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How big a thing was able to land or splash down? Was there ever anything bigger or heavier than the Space Shuttle? If no then whats next on the list? And secondary question: what is the maximal payload which can be returned from orbit (LEO if it matters).

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    $\begingroup$ I guarantee it was one of the Space Shuttle missions. Manned missions and small sample return missions are about the only thing that has ever been returned from space, and the Space Shuttle is by far the biggest and heaviest of any of those objects. $\endgroup$ – PearsonArtPhoto Feb 9 '16 at 21:44
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The heaviest space shuttle mission at landing (and an STS Orbiter is by far the heaviest craft to return from space intact) was STS-83 at 235,421 lbs (106,785 kg). This was a Spacelab mission which ended early due to fuel cell problems so it still had a lot of consumables onboard as well as the Spacelab.

Data from Appendix A of the ever-useful Space Shuttle Missions Summary.

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  • $\begingroup$ Didn't the shuttle ever return a (heavy) satellite to Earth, which I would think was one of the major new capabilities for which it was intended? Is it likely that it was done secretly on some of the military missions? $\endgroup$ – LocalFluff Feb 10 '16 at 11:14
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    $\begingroup$ Landing 100+ tons on Earth is pretty impressive. I didn't know it had been done. It seems as if those wings weren't just dead weight. $\endgroup$ – LocalFluff Feb 10 '16 at 11:30
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    $\begingroup$ STS-51A retrieved and returned 2 satellites whose apogee kick motors had malfunctioned; it weighed 207,506 lbs at landing. Appendix A lists landing weights for the classified missions (the only weights that are listed for these missions...), most are fairly light, implying that the missions deployed payloads. $\endgroup$ – Organic Marble Feb 10 '16 at 13:16
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The US space shuttle would be the biggest; the Soviet Buran spaceplane would be the runner-up. I think the shuttle could land just about as much payload as it could lift, about 25 tons. (maximum landing weight is 5 tons less than max takeoff weight, but that includes maneuvering fuel).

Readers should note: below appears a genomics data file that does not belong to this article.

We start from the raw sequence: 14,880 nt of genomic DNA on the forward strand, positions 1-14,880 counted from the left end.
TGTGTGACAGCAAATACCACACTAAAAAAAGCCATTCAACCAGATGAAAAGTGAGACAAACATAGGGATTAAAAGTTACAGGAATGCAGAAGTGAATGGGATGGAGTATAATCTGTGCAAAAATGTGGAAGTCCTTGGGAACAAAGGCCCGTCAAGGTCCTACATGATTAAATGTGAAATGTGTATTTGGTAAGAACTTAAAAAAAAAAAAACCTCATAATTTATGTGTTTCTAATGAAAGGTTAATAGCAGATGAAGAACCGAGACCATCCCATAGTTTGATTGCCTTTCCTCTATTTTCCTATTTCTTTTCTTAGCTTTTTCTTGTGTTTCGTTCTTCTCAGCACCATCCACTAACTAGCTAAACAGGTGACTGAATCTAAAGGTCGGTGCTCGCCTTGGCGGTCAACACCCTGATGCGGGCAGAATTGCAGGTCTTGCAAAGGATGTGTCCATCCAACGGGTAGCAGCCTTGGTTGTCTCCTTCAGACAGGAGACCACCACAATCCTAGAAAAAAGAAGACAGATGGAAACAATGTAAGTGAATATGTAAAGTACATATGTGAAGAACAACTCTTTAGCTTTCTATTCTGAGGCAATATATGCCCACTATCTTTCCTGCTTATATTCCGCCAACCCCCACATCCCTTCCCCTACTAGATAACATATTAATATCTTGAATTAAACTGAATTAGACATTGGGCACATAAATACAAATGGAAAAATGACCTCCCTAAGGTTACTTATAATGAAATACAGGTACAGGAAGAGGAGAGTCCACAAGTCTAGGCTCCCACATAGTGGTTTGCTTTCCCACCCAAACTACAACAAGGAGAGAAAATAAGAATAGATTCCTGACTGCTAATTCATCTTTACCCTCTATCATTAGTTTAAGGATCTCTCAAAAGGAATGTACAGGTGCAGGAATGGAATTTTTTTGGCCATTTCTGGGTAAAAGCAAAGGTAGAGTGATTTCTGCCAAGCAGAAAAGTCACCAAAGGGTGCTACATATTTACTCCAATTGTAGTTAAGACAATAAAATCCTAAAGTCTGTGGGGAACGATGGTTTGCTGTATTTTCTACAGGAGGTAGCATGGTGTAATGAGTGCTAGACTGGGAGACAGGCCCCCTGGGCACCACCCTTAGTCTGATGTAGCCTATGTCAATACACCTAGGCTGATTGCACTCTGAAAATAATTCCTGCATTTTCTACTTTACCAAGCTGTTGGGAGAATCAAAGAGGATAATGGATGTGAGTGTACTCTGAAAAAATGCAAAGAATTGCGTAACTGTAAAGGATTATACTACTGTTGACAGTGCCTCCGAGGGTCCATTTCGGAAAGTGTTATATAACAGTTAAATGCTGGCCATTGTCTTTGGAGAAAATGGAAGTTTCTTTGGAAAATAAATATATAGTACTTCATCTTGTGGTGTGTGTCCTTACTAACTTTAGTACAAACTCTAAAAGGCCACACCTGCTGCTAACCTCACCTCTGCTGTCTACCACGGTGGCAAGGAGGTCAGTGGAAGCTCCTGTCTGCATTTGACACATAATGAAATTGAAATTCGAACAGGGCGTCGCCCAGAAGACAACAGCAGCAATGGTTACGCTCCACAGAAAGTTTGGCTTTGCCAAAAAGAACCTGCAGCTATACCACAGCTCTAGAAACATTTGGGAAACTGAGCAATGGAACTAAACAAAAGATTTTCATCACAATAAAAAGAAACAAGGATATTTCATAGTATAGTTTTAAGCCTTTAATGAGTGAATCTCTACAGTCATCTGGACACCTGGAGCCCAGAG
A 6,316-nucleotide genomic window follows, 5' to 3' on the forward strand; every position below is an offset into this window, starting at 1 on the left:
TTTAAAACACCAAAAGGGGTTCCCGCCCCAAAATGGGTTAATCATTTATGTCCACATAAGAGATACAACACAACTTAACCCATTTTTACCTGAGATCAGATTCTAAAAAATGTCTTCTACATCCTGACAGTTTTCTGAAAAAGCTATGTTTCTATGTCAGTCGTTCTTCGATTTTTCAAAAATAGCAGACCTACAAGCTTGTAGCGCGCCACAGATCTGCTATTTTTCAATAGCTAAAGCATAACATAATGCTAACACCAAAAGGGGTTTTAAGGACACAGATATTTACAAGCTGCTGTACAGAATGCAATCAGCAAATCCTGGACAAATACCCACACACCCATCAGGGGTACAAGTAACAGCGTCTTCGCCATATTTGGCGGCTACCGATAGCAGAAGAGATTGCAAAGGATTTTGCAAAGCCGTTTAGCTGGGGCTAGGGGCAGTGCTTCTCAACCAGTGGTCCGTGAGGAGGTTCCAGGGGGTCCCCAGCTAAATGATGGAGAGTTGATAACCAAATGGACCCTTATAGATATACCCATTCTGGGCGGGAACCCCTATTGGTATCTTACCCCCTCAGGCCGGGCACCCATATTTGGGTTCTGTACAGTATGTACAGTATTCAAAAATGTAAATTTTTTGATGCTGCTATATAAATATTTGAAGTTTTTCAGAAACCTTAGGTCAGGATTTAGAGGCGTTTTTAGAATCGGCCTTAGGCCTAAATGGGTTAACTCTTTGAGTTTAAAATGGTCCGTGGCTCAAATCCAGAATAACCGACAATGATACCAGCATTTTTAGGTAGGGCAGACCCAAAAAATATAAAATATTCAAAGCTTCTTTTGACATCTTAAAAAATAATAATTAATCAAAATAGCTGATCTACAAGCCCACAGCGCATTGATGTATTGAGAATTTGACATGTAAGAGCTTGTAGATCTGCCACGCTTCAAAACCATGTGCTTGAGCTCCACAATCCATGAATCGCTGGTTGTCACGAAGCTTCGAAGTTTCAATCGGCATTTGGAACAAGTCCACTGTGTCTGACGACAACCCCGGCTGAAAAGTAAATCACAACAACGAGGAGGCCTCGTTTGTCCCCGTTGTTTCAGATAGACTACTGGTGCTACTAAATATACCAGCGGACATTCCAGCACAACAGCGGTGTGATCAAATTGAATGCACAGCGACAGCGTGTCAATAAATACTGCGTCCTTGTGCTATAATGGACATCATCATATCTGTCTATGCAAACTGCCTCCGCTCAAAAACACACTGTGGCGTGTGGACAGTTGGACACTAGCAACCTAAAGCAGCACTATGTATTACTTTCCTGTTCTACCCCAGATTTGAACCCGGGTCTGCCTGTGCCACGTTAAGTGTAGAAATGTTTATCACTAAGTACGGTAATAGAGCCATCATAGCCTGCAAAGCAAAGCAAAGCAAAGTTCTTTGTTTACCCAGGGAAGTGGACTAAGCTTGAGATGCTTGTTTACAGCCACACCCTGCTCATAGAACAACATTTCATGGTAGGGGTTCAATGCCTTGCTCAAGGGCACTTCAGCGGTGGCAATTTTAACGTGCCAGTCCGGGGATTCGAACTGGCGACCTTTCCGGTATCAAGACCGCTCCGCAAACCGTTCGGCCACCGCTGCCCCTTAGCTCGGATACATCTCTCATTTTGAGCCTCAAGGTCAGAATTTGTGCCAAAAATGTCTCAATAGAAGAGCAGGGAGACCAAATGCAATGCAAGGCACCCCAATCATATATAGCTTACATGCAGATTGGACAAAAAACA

We don't have that capability any more, of course; I think the only thing we're routinely reentering these days is Soyuz, with three astronauts and a miniscule amount of cargo.

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    $\begingroup$ Actually, SpaceX Dragon capsules routinely return from orbit as well, carrying a mix of trash and return-cargo from the International Space Station. $\endgroup$ – Kirkaiya Feb 10 '16 at 0:47
  • $\begingroup$ @Kirkaiya Is this a typo or do they really return trash from the ISS? If so - why? Why don't they put it into a Progress capsule and let it burn? $\endgroup$ – DP_ Feb 10 '16 at 9:53
  • $\begingroup$ Space on the ISS is limited @DmitriPisarenko, if I were an astronaut I'd take any opportunity to get rid of waste. $\endgroup$ – GdD Feb 10 '16 at 10:22
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    $\begingroup$ If the dragon capsule burns up with trash inside it's not going to be human rated anytime soon @MSalters. A heavy capsule is a better test than an empty one. $\endgroup$ – GdD Feb 10 '16 at 10:47
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    $\begingroup$ @Dmitri Pisarenko It's not a typo. The ISS astronauts/cosmonauts sometimes put trash into the Dragon capsules to get rid of it. I assume this is because there are not enough Progress capsules going up to get rid of all the trash - a fair portion of the ISS up-mass is carried by Dragon and Cygnus. CRS-6, for example, included trash as part of it's down-mass. $\endgroup$ – Kirkaiya Feb 10 '16 at 22:28
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The Orbiter was set to return the Hubble Space Telescope, this was a planned event after the end of Hubble's mission in space. Never happened after Columbia's destruction, that event ended the talk of the Hubble return mission, as well as Shuttle flights.

The Long Duration Exposure Facility was a large payload (9,700 kg); Columbia returned it to earth, having snatched it1 before it burned up on reentry.

The Shuttle design could take 32 tons into low Earth orbit, and return with 16 tons onboard. Those were the targets of the STS (Shuttle) design.

1 Per the linked Wikipedia article: "its orbit had decayed to about 175 nautical miles and it was likely to burn up on reentry in a little over a month."

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  • $\begingroup$ How large was L.D.E.F. ? which mission was that? Is "snatched" a little emotive? $\endgroup$ – JCRM Dec 25 '18 at 20:33
  • $\begingroup$ For other readers' better understanding, short-forms are not advisable. Unless the specific term has been specified for at least once in a paragraph (in full-form), it would be fine. $\endgroup$ – Boosted Nub Dec 26 '18 at 0:56

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